Every month consumer debt in aggregate hits a new record. Auto loans and student loans have been hitting monthly record highs for quite some time. In November credit card debt hit a record high in total and increased a record monthly amount for any one month. Mathematically this can’t go on forever. In fact, there are signs – indicators not reported widely by the financial media and, predictably, completely disregarded by Wall Street – that indicate the debt party is coming to an end. Events that follow the end of the party will be less than pleasant for the majority of U.S. households.
Every week in the Short Seller’s Journal I present data which reflects the deteriorating condition of middle class America. For definitional purposes, “middle class” is defined as any household that is unable to afford their own politician, which means 99.5% of all households.
As an example, buried in Wells Fargo’s Q4 earnings presentation was data that showed charge-offs in WFC’s credit card loan portfolio in Q4 soared 21% vs. Q3. The charge-off rate as a percent of average loans outstanding increased to 3.66% in Q4 from 3.08% in Q3. This is a 19% increase in the charge-off rate. While this might seem like a low number outright, not only is it headed in the wrong direction, it’s not too far below the nationwide bank credit card charge-off rate in 2007 of 4.15%. Again, this fits my thesis that the financial condition of the average household is deteriorating.
In addition, the dollar volume of auto loan originations at WFC declined 33% and home mortgage originations fell 26%. in Q4 2017 vs 2016. WFC’s mortgage applications in Q4 dropped 16% in dollar volume from Q4 2016. And its application pipeline (applications submitted and waiting for the purchase to close) declined 23% for the quarter vs Q4 2016.
WFC is the second largest mortgage originator after Quicken Loans. It is also a major player in auto loan underwriting. If auto and mortgage loan origination statistics are declining at a double-digit rate at WFC, it’s a good bet that this is a secular trend across the industry. Simply put, middle America – the 99.5%’ers – are running out of capacity to assume even more debt. This in turn will translate into a unexpectedly precipitous drop in consumer spending, especially on large-ticket items like cars, furniture and homes.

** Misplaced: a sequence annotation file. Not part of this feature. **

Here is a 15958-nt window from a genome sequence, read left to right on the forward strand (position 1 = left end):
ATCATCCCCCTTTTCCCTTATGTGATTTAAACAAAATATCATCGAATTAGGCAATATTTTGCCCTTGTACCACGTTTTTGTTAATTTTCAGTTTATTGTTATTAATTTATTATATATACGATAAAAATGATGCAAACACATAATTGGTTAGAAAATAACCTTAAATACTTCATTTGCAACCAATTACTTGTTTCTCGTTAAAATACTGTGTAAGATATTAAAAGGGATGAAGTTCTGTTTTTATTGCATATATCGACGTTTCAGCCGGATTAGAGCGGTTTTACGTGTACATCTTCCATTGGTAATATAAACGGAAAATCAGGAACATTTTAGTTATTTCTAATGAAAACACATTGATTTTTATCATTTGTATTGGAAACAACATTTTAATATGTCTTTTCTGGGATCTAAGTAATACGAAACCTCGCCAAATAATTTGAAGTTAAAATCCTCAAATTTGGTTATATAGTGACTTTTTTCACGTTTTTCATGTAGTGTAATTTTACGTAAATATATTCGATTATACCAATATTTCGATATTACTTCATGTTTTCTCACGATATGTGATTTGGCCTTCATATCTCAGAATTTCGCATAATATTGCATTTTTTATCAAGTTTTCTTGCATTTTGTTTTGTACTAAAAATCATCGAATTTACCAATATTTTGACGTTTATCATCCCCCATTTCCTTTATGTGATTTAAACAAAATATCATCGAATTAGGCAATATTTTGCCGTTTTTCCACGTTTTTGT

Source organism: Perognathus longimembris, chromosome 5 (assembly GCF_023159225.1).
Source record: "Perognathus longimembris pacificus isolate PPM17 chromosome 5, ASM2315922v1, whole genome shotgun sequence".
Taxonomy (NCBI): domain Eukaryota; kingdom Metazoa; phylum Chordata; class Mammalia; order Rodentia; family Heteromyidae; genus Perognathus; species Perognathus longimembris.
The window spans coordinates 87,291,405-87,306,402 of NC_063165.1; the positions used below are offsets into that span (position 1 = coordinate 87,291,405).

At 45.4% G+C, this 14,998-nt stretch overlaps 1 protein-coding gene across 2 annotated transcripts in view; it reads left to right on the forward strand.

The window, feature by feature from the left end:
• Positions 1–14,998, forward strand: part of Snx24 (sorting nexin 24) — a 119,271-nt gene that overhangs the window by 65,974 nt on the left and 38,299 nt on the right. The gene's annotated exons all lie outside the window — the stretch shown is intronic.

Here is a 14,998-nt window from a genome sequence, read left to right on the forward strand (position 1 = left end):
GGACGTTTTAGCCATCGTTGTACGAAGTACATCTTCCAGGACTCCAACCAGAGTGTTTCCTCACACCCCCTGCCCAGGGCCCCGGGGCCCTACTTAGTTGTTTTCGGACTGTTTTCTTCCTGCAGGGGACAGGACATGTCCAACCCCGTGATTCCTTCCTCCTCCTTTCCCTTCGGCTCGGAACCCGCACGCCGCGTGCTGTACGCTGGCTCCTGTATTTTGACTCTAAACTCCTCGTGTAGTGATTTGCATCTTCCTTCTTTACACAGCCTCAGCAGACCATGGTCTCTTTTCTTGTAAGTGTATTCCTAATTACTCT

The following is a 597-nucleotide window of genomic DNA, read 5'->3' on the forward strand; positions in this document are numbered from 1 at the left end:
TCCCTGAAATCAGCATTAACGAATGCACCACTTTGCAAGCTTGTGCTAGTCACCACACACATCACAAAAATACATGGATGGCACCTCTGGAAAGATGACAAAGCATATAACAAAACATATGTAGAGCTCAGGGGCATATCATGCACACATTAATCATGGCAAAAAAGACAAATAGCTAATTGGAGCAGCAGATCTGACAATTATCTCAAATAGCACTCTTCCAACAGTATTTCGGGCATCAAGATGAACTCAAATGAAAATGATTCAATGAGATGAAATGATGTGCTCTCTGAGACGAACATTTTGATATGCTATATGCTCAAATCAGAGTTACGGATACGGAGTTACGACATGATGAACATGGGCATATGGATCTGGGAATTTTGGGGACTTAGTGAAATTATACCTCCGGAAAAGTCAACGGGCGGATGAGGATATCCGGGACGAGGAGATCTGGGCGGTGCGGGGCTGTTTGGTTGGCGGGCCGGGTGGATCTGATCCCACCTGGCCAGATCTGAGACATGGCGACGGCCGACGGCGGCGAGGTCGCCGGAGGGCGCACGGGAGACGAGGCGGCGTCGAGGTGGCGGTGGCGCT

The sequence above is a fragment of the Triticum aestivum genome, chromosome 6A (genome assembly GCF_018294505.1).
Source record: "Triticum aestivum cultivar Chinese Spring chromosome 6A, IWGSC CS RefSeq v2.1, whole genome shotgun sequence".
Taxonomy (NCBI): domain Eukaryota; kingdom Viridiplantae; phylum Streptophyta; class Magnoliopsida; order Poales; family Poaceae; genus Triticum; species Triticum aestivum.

I stumbled on a blog a couple weeks ago called A Cold War Relic. The proprietor works at an auto dealership and presents valuable insight on the factors that will drive auto sales into the ground and send auto loan defaults soaring. His latest post, “What’s Going To Stop Me,” is well worth reading:
This dark momentum could strangle the industry, but everyone refuses to stop it. Every time a customer accepts a $500 monthly payment on another overpriced compact crossover, they are feeding that momentum. When dealers structure deals for far more than the car is worth, they are feeding that momentum. The problem is: who is going to actually tell anybody “no?” Customers want their cars and refuse [do not have the funds] to put money down to get them. A large number of dealerships are fighting to attain sales numbers the market can’t currently support.
I get cursed out every month when our store misses the targets set for us by the manufacturer, even though I’m fighting against larger stores offering deeper discounts on new cars. On top of that, it’s not just your credit criminal customer that isn’t reading what they’ve signed anymore. When you have consumers with 700+ FICO scores rolling over portions of debt they already couldn’t handle on top of new debt and financing the whole thing over increasingly long terms at interest rates they arguably no longer deserve. The problem is that prime credit customers are slowly becoming credit criminals.
You can read the rest of this here (highly recommended): Auto Loan Crack-Up Boom Coming
In the latest issue of the Short Seller’s Journal, I present a no-brainer homebuilder short idea plus I illustrate the mechanics of shorting a stock for those who only use put options. In addition I review the Company’s fundamentals. This is probably the only homebuilder for which unit sales are dropping – in this case falling at a double-digit percentage rate. I believe shorting this stock is good – at the very least – for a 30% ROR by the end of the year, if not sooner. You can find out more details about the Short Seller’s Journal here: Subscription Information.